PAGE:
Scientists Detect Previously Unknown Structures Beneath Pacific Ocean Basin Near Earth's Core

Rodiano Bonacci
Giugno 14, 2020

We still don't know what these blobs are - they could be magma, molten iron leaking from the core, or something else - but with a more complete, detailed map of where they are, we can better understand the geological processes occurring deep inside Earth's interior. The goal of this is to identify the echoes from the boundary situated in between the Earth's molten core and the solid mantle that lies right above it.

Scientists have focused on echoes of seismic waves traveling underneath the Pacific Ocean basin. Echoes from nearby structures arrive more quickly, while those from larger structures are louder. One of the newfound large structures is located far below the Marquesas Islands from the Pacific Ocean, while the other one is far beneath the Hawaiian Islands.

A new technique of analyzing quake data has shown that there is much more of the continent-sized zones located at the boundary between the mantle and the core of our planet.

A research team recently used a novel algorithm called the Sequencer that was initially developed to find interesting trends in astronomical datasets and revealed structures deep inside the Earth, paving the way towards a new map showing what Earth's interior looks like.

Brice Ménard, an astrophysicist at Johns Hopkins University and one of the team members, said, "With this new way to look at the data globally, we were able to see weak signals much more clearly".

As the researchers explain, they were able to use seismic wave recordings to provide a kind of three-dimensional map of areas near Earth's core that revealed a surprise.

They enlisted the help of an artificial intelligence algorithm called Sequencer to make sense of thousands of seismograms captured during hundreds of major earthquakes between 1990 and 2018.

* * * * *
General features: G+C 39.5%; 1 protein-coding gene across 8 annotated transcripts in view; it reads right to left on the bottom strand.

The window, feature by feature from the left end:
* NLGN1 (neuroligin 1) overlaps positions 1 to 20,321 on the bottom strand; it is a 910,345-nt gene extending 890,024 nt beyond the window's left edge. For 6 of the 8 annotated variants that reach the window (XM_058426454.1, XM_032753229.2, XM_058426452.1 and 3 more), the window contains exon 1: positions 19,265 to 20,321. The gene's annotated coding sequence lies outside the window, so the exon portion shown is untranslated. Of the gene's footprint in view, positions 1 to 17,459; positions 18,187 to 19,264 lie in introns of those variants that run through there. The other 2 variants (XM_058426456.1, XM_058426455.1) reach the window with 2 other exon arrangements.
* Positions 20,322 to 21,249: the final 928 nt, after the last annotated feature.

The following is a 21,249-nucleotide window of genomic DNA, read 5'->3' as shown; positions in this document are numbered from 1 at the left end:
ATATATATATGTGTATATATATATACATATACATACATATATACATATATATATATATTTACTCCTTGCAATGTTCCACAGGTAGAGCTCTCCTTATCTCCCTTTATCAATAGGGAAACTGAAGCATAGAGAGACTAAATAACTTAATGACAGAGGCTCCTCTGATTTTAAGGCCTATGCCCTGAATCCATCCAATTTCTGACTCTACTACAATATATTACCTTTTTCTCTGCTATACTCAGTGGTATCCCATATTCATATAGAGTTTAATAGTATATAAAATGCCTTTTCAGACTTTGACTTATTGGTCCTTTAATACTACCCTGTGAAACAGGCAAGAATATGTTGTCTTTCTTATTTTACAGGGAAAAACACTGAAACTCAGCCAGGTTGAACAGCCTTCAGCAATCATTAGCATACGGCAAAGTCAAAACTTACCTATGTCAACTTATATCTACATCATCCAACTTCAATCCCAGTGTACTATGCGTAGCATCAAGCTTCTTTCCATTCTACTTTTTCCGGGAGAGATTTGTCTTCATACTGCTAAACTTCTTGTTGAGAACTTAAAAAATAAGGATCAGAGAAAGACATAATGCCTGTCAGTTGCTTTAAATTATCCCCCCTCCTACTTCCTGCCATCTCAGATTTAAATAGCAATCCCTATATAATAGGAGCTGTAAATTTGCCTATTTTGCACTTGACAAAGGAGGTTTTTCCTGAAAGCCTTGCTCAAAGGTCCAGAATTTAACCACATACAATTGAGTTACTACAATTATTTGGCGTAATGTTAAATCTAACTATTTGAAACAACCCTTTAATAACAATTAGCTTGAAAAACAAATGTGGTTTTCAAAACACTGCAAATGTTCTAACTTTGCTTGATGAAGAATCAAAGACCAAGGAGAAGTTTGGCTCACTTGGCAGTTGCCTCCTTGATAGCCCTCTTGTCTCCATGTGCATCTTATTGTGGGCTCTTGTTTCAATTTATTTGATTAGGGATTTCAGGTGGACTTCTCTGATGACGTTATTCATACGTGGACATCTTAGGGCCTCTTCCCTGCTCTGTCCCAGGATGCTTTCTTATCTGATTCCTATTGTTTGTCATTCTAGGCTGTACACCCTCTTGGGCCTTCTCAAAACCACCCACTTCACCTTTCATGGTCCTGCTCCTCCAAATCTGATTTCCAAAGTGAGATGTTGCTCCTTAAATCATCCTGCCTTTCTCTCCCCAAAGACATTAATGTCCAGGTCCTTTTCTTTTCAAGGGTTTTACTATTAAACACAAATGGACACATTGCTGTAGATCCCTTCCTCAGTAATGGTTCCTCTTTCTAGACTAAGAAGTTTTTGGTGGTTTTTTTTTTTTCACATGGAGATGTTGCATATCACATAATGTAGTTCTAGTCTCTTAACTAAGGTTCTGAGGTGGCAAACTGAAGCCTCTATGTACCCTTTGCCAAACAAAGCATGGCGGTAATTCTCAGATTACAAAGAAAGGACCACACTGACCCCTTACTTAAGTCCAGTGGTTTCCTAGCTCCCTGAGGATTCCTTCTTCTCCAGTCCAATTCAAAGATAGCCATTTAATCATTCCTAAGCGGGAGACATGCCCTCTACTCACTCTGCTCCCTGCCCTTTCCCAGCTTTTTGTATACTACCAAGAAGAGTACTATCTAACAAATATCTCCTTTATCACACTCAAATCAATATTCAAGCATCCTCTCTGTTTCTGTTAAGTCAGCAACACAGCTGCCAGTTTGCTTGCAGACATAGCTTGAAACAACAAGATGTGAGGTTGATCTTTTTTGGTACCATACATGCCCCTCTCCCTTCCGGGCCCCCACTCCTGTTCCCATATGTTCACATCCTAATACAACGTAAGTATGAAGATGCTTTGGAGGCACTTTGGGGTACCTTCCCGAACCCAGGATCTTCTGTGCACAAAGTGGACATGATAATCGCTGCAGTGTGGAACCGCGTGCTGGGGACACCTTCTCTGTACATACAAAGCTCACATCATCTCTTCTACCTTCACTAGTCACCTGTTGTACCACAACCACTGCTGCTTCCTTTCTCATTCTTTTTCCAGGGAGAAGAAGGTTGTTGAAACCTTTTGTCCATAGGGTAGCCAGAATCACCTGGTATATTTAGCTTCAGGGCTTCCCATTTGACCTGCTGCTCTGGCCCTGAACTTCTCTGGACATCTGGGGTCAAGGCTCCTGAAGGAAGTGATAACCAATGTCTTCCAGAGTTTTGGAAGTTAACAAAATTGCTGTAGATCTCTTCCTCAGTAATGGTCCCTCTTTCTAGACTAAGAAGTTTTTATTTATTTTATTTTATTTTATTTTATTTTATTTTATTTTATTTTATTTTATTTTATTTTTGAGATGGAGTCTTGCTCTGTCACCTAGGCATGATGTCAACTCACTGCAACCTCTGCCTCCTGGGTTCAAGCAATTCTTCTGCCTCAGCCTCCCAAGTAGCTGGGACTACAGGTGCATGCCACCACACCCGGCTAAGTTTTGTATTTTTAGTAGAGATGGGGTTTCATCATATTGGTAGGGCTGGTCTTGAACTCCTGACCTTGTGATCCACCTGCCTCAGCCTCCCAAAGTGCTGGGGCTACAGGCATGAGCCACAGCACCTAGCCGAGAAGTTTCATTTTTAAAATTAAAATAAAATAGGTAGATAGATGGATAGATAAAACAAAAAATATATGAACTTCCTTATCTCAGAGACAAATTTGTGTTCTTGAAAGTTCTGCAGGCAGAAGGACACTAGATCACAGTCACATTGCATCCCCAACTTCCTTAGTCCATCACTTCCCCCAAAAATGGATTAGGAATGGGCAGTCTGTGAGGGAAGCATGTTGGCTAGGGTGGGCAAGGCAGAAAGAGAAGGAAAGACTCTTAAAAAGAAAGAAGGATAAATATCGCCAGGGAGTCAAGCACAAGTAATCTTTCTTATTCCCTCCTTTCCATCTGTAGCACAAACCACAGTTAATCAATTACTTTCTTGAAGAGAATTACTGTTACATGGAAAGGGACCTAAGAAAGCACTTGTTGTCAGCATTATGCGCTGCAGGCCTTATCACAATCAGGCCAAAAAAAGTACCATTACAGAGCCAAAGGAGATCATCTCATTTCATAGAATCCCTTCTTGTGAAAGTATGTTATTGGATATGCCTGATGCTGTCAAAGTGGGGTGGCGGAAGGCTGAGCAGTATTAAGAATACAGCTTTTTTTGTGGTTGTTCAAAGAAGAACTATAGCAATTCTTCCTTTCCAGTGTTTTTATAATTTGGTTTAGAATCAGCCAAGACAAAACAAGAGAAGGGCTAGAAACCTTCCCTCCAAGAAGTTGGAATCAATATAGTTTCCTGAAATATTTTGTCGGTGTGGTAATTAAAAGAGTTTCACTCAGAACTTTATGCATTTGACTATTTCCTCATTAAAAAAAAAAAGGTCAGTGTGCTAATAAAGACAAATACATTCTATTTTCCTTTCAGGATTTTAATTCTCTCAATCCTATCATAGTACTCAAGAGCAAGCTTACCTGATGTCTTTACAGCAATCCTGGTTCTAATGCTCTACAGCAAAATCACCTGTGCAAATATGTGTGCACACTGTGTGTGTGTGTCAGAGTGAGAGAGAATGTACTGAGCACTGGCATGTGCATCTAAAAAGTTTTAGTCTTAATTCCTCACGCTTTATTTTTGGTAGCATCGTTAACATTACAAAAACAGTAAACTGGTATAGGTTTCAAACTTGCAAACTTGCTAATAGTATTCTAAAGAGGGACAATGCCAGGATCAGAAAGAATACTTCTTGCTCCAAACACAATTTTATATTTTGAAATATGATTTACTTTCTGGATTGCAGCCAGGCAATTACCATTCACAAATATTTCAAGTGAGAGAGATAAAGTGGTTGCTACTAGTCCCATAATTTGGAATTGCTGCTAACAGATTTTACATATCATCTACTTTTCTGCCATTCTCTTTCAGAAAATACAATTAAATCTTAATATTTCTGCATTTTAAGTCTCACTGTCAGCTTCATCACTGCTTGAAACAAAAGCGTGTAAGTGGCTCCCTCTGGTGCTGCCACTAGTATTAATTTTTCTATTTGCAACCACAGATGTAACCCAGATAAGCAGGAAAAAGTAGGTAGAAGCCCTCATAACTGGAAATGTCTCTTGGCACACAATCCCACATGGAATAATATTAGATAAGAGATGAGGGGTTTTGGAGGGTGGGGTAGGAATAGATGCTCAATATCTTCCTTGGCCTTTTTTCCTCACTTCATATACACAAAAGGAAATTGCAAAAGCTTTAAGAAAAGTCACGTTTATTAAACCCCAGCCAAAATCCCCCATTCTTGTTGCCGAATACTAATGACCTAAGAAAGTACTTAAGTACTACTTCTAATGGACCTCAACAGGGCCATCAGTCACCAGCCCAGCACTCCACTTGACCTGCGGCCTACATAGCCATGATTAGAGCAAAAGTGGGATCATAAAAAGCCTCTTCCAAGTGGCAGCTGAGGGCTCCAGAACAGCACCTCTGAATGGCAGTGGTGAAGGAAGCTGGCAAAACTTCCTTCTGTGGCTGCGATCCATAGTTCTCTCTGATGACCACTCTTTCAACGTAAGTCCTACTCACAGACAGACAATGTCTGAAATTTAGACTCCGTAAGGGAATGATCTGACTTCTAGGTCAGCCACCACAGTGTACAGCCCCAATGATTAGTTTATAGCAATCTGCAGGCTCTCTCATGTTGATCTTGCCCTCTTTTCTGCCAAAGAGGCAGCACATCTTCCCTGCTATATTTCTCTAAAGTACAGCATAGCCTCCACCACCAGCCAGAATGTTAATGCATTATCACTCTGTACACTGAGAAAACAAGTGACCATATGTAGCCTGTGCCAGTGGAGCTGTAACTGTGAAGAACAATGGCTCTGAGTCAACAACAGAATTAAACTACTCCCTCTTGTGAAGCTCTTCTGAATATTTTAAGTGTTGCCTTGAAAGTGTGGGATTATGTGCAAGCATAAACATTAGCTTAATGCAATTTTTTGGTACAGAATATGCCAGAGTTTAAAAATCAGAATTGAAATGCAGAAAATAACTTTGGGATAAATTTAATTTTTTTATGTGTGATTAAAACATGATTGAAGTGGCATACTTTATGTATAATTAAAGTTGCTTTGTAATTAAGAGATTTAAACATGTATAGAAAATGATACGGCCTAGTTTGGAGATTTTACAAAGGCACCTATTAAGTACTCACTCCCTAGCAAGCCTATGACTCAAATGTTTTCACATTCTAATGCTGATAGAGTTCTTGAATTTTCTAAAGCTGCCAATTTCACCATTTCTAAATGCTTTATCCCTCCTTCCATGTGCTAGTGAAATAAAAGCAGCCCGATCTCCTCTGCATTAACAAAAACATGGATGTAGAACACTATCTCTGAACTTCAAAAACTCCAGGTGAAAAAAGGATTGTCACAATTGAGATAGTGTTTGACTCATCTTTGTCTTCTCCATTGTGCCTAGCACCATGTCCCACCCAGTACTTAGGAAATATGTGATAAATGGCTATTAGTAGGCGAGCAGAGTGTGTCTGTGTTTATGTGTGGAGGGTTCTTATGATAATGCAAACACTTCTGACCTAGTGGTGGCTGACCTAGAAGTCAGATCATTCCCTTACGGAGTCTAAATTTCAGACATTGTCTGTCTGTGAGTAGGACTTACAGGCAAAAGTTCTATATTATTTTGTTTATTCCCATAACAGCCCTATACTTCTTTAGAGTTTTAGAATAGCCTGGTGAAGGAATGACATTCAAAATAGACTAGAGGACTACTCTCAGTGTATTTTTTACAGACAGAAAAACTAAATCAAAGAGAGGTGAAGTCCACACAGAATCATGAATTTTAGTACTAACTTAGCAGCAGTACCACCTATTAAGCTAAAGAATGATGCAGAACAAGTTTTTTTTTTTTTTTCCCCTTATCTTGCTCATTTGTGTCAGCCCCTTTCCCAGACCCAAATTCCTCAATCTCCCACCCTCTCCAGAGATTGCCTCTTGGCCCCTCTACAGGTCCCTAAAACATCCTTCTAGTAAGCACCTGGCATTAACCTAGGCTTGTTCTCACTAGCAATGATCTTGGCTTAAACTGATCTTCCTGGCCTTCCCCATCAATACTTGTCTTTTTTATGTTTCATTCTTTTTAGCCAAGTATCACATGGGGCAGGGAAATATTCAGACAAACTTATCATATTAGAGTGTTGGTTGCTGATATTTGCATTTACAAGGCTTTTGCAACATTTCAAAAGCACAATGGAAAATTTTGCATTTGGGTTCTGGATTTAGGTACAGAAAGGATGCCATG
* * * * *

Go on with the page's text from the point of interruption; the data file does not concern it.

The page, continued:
John Hopkins University, the Tel Aviv University of Israel, and the University of Maryland's (UMD) worldwide team, suggested that the previously discovered ULVZ is much larger compared to the previous data as new evidence suggests. These are called shear waves, and these were similar across multiple earthquakes, which distinguished them from random noise. The examination distributed in the diary Science gives an exhaustive perspective on the center mantle limit underneath the Pacific Ocean, making it the first to cover such a wide region indefinite goals.

"We found echoes on about 40 percent of all seismic wave paths", Lekić said. Known as ultralow-velocity zones (ULVZs), such patches are found at the roots of volcanic plumes, where hot rock rises from the core-mantle boundary region to produce volcanic islands.

"This is really exciting, because it shows how the Sequencer algorithm can help us to contextualise seismogram data across the globe in a way we couldn't before".

"That was surprising because we were expecting them to be rarer, and what that means is the anomalous structures at the core-mantle boundary are much more widespread than previously thought", he said.

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